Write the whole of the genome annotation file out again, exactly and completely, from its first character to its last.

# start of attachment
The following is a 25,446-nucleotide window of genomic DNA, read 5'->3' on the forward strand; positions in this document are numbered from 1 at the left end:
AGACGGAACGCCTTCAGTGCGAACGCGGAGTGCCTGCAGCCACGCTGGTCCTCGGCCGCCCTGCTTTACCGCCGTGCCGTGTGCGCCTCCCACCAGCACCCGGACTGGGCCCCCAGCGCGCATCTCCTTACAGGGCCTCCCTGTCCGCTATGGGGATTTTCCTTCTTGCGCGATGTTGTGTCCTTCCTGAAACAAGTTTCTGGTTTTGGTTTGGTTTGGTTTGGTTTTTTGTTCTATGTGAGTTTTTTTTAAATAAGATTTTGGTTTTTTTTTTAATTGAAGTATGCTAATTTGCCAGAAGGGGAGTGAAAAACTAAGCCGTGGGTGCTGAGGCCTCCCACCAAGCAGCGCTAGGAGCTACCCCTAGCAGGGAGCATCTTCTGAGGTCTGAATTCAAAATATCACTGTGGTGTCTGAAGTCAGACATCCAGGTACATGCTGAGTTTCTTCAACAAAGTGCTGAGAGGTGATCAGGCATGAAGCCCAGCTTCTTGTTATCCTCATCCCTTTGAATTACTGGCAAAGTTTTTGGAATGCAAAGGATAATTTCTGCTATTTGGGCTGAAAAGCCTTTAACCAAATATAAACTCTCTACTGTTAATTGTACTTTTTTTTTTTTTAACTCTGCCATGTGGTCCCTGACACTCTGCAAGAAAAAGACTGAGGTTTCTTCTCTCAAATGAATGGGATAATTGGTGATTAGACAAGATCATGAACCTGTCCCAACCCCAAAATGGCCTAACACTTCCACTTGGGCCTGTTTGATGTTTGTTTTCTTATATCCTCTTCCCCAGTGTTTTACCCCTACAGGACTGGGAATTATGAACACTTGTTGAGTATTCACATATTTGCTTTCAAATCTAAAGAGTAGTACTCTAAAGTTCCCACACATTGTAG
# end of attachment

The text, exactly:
The following is a 25,446-nucleotide window of genomic DNA, read 5'->3' on the forward strand; positions in this document are numbered from 1 at the left end:
AGACGGAACGCCTTCAGTGCGAACGCGGAGTGCCTGCAGCCACGCTGGTCCTCGGCCGCCCTGCTTTACCGCCGTGCCGTGTGCGCCTCCCACCAGCACCCGGACTGGGCCCCCAGCGCGCATCTCCTTACAGGGCCTCCCTGTCCGCTATGGGGATTTTCCTTCTTGCGCGATGTTGTGTCCTTCCTGAAACAAGTTTCTGGTTTTGGTTTGGTTTGGTTTGGTTTTTTGTTCTATGTGAGTTTTTTTTAAATAAGATTTTGGTTTTTTTTTTAATTGAAGTATGCTAATTTGCCAGAAGGGGAGTGAAAAACTAAGCCGTGGGTGCTGAGGCCTCCCACCAAGCAGCGCTAGGAGCTACCCCTAGCAGGGAGCATCTTCTGAGGTCTGAATTCAAAATATCACTGTGGTGTCTGAAGTCAGACATCCAGGTACATGCTGAGTTTCTTCAACAAAGTGCTGAGAGGTGATCAGGCATGAAGCCCAGCTTCTTGTTATCCTCATCCCTTTGAATTACTGGCAAAGTTTTTGGAATGCAAAGGATAATTTCTGCTATTTGGGCTGAAAAGCCTTTAACCAAATATAAACTCTCTACTGTTAATTGTACTTTTTTTTTTTTTAACTCTGCCATGTGGTCCCTGACACTCTGCAAGAAAAAGACTGAGGTTTCTTCTCTCAAATGAATGGGATAATTGGTGATTAGACAAGATCATGAACCTGTCCCAACCCCAAAATGGCCTAACACTTCCACTTGGGCCTGTTTGATGTTTGTTTTCTTATATCCTCTTCCCCAGTGTTTTACCCCTACAGGACTGGGAATTATGAACACTTGTTGAGTATTCACATATTTGCTTTCAAATCTAAAGAGTAGTACTCTAAAGTTCCCACACATTGTAG